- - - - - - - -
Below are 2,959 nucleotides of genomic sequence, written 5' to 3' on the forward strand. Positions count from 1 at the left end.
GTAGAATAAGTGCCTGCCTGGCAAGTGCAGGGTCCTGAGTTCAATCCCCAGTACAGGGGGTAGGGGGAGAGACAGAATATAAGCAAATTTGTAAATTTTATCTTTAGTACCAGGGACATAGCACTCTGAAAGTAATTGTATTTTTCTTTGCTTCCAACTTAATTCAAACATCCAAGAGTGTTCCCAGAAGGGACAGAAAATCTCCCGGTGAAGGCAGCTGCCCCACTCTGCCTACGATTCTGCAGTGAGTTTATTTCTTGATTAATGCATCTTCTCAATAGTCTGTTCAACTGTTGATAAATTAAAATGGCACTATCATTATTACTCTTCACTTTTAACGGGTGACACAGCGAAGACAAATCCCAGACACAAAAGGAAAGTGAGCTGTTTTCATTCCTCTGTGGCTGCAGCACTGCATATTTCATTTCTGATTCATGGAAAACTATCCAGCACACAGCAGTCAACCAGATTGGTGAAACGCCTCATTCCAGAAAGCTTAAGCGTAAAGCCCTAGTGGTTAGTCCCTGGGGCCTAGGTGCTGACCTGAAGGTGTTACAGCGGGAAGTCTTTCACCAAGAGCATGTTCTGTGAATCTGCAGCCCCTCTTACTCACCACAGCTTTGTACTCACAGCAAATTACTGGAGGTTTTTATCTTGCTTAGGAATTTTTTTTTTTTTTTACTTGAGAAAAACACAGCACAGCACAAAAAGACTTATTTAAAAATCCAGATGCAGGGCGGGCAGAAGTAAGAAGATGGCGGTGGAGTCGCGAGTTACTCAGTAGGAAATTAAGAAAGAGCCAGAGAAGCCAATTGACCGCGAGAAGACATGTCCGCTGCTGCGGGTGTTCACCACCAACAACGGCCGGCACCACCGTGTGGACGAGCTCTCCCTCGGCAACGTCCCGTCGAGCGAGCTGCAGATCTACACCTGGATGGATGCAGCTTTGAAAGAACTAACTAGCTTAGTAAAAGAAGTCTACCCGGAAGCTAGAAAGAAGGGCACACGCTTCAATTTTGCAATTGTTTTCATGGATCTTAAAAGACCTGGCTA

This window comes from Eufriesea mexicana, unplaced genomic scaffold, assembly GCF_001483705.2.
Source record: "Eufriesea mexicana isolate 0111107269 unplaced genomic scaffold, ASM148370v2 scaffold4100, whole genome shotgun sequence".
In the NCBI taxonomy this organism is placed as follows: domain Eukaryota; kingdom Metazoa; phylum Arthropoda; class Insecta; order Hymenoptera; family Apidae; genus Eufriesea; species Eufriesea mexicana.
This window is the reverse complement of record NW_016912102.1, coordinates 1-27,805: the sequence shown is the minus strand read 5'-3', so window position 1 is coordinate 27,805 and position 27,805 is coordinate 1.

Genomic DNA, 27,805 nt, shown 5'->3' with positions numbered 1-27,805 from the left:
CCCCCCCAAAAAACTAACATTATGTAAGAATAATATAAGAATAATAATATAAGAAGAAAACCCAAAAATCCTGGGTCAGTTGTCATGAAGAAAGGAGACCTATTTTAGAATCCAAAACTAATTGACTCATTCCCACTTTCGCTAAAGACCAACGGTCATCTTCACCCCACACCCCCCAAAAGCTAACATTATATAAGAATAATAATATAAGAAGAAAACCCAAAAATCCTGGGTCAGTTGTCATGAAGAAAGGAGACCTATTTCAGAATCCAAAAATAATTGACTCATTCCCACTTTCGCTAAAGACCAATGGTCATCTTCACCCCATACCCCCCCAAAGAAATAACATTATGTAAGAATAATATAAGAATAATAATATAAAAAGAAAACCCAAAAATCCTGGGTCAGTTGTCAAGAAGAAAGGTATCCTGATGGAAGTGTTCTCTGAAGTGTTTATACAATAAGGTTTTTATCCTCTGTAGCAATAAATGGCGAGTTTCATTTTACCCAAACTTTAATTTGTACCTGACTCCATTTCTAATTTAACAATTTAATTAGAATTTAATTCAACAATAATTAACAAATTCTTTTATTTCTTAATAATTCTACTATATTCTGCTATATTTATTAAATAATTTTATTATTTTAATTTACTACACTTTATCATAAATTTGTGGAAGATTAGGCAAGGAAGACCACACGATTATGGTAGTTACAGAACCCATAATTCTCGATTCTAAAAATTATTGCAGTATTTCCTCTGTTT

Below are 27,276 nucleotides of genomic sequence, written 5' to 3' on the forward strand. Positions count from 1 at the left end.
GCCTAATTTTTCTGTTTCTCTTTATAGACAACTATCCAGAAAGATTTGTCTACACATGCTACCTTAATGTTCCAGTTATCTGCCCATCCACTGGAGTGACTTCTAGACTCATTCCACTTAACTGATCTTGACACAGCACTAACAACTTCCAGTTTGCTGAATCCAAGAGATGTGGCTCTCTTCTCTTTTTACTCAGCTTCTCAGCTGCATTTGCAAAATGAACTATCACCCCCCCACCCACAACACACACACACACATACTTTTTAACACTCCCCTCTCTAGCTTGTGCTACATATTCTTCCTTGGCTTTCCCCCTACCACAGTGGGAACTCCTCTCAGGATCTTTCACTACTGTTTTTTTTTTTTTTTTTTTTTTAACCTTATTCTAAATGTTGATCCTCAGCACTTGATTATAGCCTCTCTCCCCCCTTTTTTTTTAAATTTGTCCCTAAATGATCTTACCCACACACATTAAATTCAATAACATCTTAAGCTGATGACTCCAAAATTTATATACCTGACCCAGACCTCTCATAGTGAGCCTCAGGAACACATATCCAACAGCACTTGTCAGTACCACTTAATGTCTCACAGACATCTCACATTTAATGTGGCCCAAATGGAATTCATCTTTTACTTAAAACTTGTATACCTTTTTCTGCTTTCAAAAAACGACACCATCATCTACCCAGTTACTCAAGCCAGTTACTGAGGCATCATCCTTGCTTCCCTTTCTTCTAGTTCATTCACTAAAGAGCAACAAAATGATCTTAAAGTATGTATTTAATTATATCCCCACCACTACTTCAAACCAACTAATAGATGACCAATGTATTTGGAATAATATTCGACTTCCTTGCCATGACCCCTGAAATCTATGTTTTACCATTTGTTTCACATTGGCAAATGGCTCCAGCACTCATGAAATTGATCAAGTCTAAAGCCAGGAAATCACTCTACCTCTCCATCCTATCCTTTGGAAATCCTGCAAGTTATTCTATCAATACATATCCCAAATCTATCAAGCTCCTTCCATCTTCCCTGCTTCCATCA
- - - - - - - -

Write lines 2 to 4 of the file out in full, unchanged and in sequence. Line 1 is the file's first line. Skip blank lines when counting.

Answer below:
GTAGAATAAGTGCCTGCCTGGCAAGTGCAGGGTCCTGAGTTCAATCCCCAGTACAGGGGGTAGGGGGAGAGACAGAATATAAGCAAATTTGTAAATTTTATCTTTAGTACCAGGGACATAGCACTCTGAAAGTAATTGTATTTTTCTTTGCTTCCAACTTAATTCAAACATCCAAGAGTGTTCCCAGAAGGGACAGAAAATCTCCCGGTGAAGGCAGCTGCCCCACTCTGCCTACGATTCTGCAGTGAGTTTATTTCTTGATTAATGCATCTTCTCAATAGTCTGTTCAACTGTTGATAAATTAAAATGGCACTATCATTATTACTCTTCACTTTTAACGGGTGACACAGCGAAGACAAATCCCAGACACAAAAGGAAAGTGAGCTGTTTTCATTCCTCTGTGGCTGCAGCACTGCATATTTCATTTCTGATTCATGGAAAACTATCCAGCACACAGCAGTCAACCAGATTGGTGAAACGCCTCATTCCAGAAAGCTTAAGCGTAAAGCCCTAGTGGTTAGTCCCTGGGGCCTAGGTGCTGACCTGAAGGTGTTACAGCGGGAAGTCTTTCACCAAGAGCATGTTCTGTGAATCTGCAGCCCCTCTTACTCACCACAGCTTTGTACTCACAGCAAATTACTGGAGGTTTTTATCTTGCTTAGGAATTTTTTTTTTTTTTTACTTGAGAAAAACACAGCACAGCACAAAAAGACTTATTTAAAAATCCAGATGCAGGGCGGGCAGAAGTAAGAAGATGGCGGTGGAGTCGCGAGTTACTCAGTAGGAAATTAAGAAAGAGCCAGAGAAGCCAATTGACCGCGAGAAGACATGTCCGCTGCTGCGGGTGTTCACCACCAACAACGGCCGGCACCACCGTGTGGACGAGCTCTCCCTCGGCAACGTCCCGTCGAGCGAGCTGCAGATCTACACCTGGATGGATGCAGCTTTGAAAGAACTAACTAGCTTAGTAAAAGAAGTCTACCCGGAAGCTAGAAAGAAGGGCACACGCTTCAATTTTGCAATTGTTTTCATGGATCTTAAAAGACCTGGCTA

This window comes from Eufriesea mexicana, unplaced genomic scaffold, assembly GCF_001483705.2.
Source record: "Eufriesea mexicana isolate 0111107269 unplaced genomic scaffold, ASM148370v2 scaffold4100, whole genome shotgun sequence".